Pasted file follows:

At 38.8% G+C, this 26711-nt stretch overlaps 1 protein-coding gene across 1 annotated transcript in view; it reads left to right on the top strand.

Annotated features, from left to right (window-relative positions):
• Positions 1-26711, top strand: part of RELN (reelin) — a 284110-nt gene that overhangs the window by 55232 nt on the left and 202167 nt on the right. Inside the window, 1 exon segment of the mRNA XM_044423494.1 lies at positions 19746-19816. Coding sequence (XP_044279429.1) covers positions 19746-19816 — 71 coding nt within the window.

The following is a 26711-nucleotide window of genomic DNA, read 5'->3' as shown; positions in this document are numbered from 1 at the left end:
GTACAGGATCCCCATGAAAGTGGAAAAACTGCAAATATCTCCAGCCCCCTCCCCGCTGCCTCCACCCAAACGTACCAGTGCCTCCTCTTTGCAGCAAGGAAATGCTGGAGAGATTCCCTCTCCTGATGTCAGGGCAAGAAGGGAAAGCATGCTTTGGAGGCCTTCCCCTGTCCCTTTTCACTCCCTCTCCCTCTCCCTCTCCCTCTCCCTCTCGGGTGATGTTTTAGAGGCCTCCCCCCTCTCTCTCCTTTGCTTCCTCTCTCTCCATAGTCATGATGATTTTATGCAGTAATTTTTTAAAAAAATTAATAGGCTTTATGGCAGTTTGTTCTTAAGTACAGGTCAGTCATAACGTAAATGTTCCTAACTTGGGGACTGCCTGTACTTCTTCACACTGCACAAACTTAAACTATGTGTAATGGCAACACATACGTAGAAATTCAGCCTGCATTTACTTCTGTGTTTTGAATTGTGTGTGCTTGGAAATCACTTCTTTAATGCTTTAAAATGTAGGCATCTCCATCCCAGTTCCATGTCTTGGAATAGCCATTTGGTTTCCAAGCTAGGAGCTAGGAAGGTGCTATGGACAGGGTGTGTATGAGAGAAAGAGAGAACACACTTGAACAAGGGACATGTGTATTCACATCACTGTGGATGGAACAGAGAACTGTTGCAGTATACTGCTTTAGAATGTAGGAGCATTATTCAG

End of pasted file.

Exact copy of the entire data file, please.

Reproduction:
At 38.8% G+C, this 26711-nt stretch overlaps 1 protein-coding gene across 1 annotated transcript in view; it reads left to right on the top strand.

Annotated features, from left to right (window-relative positions):
• Positions 1-26711, top strand: part of RELN (reelin) — a 284110-nt gene that overhangs the window by 55232 nt on the left and 202167 nt on the right. Inside the window, 1 exon segment of the mRNA XM_044423494.1 lies at positions 19746-19816. Coding sequence (XP_044279429.1) covers positions 19746-19816 — 71 coding nt within the window.

The following is a 26711-nucleotide window of genomic DNA, read 5'->3' as shown; positions in this document are numbered from 1 at the left end:
GTACAGGATCCCCATGAAAGTGGAAAAACTGCAAATATCTCCAGCCCCCTCCCCGCTGCCTCCACCCAAACGTACCAGTGCCTCCTCTTTGCAGCAAGGAAATGCTGGAGAGATTCCCTCTCCTGATGTCAGGGCAAGAAGGGAAAGCATGCTTTGGAGGCCTTCCCCTGTCCCTTTTCACTCCCTCTCCCTCTCCCTCTCCCTCTCCCTCTCGGGTGATGTTTTAGAGGCCTCCCCCCTCTCTCTCCTTTGCTTCCTCTCTCTCCATAGTCATGATGATTTTATGCAGTAATTTTTTAAAAAAATTAATAGGCTTTATGGCAGTTTGTTCTTAAGTACAGGTCAGTCATAACGTAAATGTTCCTAACTTGGGGACTGCCTGTACTTCTTCACACTGCACAAACTTAAACTATGTGTAATGGCAACACATACGTAGAAATTCAGCCTGCATTTACTTCTGTGTTTTGAATTGTGTGTGCTTGGAAATCACTTCTTTAATGCTTTAAAATGTAGGCATCTCCATCCCAGTTCCATGTCTTGGAATAGCCATTTGGTTTCCAAGCTAGGAGCTAGGAAGGTGCTATGGACAGGGTGTGTATGAGAGAAAGAGAGAACACACTTGAACAAGGGACATGTGTATTCACATCACTGTGGATGGAACAGAGAACTGTTGCAGTATACTGCTTTAGAATGTAGGAGCATTATTCAG